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All the Presidents' Children: Triumph and Tragedy in the Lives of…

por Doug Wead

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1424148,932 (3.73)14
From Abigail "Nabby" Adams to Chelsea Clinton, George Washington Adams to John F. Kennedy, Jr., the children of America's presidents have both suffered and triumphed under the watchful eyes of their powerful fathers and the glare of the ever-changing public. Whether they perished under the pressure like Andrew Johnson, upheld controversial views like Amy Carter, or carried their father's torch right back to the White House like George W. Bush, all presidential children grew up having to share their fathers with the whole of their fellow countrymen -- and, in too many instances, spent the rest of their lives in a desperate search for their own identities. In this illuminating bestseller, Washington insider Doug Wead offers an authoritative analysis of our nation's presidential offspring. Featuring lively anecdotes, photographs, short biographies, and never-before-published personal accounts, All the Presidents' Children is an important socio-cultural work, a groundbreaking study of American family dynamics, and an entertaining foray into the homes, hearts, and history of our forefathers.… (mais)
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An interesting book about the children of America's most famous men. The book encompasses all of the presidential children from George Washington's stepchildren to George W. Bush's twin daughters. What I didn't like about the book was the various groupings of the children. I wish that the author had just gone chronologically from first to last and told their stories that way. It's still a good look at history from a different perspective. Good reading. ( )
  briandrewz | Feb 16, 2018 |
I liked this one even better than The Raising of a President, which was altogether absorbing. All the Presidents' Children digs into the details of the the children's lives. I learned that Maureen Reagan had been a beaten wife, which was astonishing, given her powerful personality. Patsy Jefferson took care of her father to an almost obsessive degree. Margaret Woodrow Wilson was the first American to go to India and live in an ashram. Charlie Taft devoted his entire life to bettering his city and his country, and was one of the founders of the ecumenical Council of Churches--just taking a bit of time here and there to go fishing. But many presidential children died of alcoholism, too. Wead draws parallels in these lives, and his results are fascinating. ( )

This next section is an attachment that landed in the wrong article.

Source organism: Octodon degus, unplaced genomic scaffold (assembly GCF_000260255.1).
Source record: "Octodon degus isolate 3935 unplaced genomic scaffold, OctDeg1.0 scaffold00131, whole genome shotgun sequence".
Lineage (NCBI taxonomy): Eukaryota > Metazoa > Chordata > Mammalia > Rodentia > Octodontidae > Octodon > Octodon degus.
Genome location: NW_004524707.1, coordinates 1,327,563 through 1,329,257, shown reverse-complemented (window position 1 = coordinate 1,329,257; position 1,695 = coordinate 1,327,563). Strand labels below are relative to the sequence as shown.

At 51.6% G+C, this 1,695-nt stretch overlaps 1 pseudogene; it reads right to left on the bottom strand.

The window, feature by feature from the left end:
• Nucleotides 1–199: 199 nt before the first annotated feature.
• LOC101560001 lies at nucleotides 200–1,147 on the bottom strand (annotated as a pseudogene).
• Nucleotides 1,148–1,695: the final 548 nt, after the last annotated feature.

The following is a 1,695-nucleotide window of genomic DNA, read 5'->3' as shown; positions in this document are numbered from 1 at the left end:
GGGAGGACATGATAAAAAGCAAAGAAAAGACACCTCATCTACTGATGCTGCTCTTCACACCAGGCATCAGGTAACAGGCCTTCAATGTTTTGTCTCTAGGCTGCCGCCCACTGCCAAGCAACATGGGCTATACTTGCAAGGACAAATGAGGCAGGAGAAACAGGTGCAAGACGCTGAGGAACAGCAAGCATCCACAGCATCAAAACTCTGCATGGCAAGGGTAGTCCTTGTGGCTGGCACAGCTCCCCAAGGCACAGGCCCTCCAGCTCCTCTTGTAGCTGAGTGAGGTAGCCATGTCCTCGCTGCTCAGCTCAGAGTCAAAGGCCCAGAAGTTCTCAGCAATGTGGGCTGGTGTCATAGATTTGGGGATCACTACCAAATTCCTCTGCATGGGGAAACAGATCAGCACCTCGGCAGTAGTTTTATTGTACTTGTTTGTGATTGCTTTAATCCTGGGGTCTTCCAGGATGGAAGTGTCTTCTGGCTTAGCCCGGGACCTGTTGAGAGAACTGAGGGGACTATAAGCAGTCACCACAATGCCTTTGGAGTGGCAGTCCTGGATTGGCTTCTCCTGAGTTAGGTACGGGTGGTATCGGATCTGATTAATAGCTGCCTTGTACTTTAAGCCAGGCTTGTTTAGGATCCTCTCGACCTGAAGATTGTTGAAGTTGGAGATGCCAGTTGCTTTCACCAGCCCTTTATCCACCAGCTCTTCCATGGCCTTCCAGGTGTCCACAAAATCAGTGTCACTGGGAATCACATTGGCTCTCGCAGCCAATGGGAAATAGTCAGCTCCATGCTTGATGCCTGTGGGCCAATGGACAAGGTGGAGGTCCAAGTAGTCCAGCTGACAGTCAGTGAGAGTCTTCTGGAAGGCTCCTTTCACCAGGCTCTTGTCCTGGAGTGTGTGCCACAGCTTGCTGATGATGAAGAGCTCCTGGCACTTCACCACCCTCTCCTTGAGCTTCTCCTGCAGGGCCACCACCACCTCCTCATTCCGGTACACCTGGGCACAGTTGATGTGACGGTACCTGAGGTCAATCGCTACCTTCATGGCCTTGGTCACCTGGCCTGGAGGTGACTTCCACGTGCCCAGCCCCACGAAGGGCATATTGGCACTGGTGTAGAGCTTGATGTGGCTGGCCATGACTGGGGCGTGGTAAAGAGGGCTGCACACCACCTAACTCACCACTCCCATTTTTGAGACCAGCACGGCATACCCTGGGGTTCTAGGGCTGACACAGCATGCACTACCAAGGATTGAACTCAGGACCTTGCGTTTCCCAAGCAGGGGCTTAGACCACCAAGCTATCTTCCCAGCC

ruby1 | Apr 13, 2009 |
3883. All the Presidents' Children: Triumph and Tragedy in the Lives of America's First Families, by Doug Wead (read 28 Apr 2004) This book has a fascinating subject, and a lot of information on the kids of every US president, but is poorly organized, poorly written, carelessly proofread, and has an impossibly bad method of source noting. There is much unpersuasive psychoanalyzing, and sometimes jejune writing, but the subject matter is of interest. ( )
  Schmerguls | Nov 4, 2007 |
Interesting. Easy to read. If you are interested in the people who have done this job for us and in all that they are or were, these stories show that, under all the public facade, president's families have it just as tough and just as easy as any other middle-to-privileged class family. Livin' ain't easy for most people. I'm keeping this book in my library. ( )
  gmillar | Aug 23, 2007 |
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From Abigail "Nabby" Adams to Chelsea Clinton, George Washington Adams to John F. Kennedy, Jr., the children of America's presidents have both suffered and triumphed under the watchful eyes of their powerful fathers and the glare of the ever-changing public. Whether they perished under the pressure like Andrew Johnson, upheld controversial views like Amy Carter, or carried their father's torch right back to the White House like George W. Bush, all presidential children grew up having to share their fathers with the whole of their fellow countrymen -- and, in too many instances, spent the rest of their lives in a desperate search for their own identities. In this illuminating bestseller, Washington insider Doug Wead offers an authoritative analysis of our nation's presidential offspring. Featuring lively anecdotes, photographs, short biographies, and never-before-published personal accounts, All the Presidents' Children is an important socio-cultural work, a groundbreaking study of American family dynamics, and an entertaining foray into the homes, hearts, and history of our forefathers.

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